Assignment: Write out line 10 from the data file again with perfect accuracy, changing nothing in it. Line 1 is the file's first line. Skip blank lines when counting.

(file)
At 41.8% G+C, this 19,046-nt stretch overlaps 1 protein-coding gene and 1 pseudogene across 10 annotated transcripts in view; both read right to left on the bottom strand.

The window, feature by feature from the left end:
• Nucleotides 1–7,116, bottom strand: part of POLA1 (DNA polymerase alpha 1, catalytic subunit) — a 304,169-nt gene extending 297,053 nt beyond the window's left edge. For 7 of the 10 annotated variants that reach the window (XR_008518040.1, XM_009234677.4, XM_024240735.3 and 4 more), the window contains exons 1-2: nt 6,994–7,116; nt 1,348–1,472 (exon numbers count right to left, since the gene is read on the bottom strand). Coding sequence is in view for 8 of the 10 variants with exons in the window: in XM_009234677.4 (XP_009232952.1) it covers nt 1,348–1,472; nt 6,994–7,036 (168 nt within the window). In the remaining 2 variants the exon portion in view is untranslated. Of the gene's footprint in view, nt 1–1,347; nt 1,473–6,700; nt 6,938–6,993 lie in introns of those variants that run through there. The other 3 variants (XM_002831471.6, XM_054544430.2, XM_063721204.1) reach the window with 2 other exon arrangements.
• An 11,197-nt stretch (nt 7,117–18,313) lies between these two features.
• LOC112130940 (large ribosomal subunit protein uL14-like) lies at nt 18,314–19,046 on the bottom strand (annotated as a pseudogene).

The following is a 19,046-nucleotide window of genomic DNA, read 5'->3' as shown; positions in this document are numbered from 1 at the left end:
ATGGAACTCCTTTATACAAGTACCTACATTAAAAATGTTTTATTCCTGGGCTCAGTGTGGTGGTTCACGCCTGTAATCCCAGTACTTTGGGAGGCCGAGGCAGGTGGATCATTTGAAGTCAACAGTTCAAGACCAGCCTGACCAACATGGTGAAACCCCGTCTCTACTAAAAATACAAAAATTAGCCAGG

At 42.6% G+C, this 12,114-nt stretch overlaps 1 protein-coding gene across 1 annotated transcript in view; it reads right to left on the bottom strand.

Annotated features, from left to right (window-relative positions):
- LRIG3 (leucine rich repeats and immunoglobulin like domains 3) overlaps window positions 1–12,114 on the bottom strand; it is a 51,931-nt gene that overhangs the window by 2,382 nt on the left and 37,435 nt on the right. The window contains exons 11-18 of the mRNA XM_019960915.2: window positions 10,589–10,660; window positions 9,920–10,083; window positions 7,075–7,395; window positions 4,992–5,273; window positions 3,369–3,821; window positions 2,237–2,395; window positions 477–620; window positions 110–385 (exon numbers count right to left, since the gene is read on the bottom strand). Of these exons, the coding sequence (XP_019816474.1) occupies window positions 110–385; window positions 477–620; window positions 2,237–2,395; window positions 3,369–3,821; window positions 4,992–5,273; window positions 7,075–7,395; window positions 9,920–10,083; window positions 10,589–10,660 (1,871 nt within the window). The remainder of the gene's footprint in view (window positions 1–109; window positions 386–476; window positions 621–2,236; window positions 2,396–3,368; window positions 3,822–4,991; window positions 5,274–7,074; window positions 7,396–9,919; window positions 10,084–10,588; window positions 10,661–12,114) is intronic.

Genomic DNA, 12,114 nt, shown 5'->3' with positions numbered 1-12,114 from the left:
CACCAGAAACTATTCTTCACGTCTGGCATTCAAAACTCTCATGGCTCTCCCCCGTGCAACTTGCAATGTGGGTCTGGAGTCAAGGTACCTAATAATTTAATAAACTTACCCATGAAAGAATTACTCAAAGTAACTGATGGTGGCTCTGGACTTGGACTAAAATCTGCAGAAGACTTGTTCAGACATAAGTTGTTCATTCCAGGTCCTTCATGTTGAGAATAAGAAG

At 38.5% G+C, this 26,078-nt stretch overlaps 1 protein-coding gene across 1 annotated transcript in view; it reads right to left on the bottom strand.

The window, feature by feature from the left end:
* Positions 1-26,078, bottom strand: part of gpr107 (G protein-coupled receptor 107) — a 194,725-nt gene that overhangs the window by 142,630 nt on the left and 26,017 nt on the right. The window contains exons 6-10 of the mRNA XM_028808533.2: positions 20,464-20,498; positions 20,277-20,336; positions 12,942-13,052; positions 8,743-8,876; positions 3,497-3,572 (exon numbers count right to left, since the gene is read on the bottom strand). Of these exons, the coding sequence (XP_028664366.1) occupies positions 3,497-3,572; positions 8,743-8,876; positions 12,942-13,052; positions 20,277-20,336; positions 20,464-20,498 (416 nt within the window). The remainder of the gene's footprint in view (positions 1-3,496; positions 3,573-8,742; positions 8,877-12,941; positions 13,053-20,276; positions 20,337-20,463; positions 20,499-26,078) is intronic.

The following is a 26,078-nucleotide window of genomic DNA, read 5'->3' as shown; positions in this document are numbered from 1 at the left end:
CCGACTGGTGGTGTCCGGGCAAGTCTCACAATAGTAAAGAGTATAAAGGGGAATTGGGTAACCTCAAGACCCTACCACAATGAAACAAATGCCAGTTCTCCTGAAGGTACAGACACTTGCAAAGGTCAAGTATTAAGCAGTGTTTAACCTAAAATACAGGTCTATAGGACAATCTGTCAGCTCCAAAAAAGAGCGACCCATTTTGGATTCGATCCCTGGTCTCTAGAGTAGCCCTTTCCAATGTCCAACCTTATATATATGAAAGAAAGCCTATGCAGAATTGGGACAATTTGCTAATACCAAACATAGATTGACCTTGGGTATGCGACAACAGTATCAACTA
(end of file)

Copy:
- LRIG3 (leucine rich repeats and immunoglobulin like domains 3) overlaps window positions 1–12,114 on the bottom strand; it is a 51,931-nt gene that overhangs the window by 2,382 nt on the left and 37,435 nt on the right. The window contains exons 11-18 of the mRNA XM_019960915.2: window positions 10,589–10,660; window positions 9,920–10,083; window positions 7,075–7,395; window positions 4,992–5,273; window positions 3,369–3,821; window positions 2,237–2,395; window positions 477–620; window positions 110–385 (exon numbers count right to left, since the gene is read on the bottom strand). Of these exons, the coding sequence (XP_019816474.1) occupies window positions 110–385; window positions 477–620; window positions 2,237–2,395; window positions 3,369–3,821; window positions 4,992–5,273; window positions 7,075–7,395; window positions 9,920–10,083; window positions 10,589–10,660 (1,871 nt within the window). The remainder of the gene's footprint in view (window positions 1–109; window positions 386–476; window positions 621–2,236; window positions 2,396–3,368; window positions 3,822–4,991; window positions 5,274–7,074; window positions 7,396–9,919; window positions 10,084–10,588; window positions 10,661–12,114) is intronic.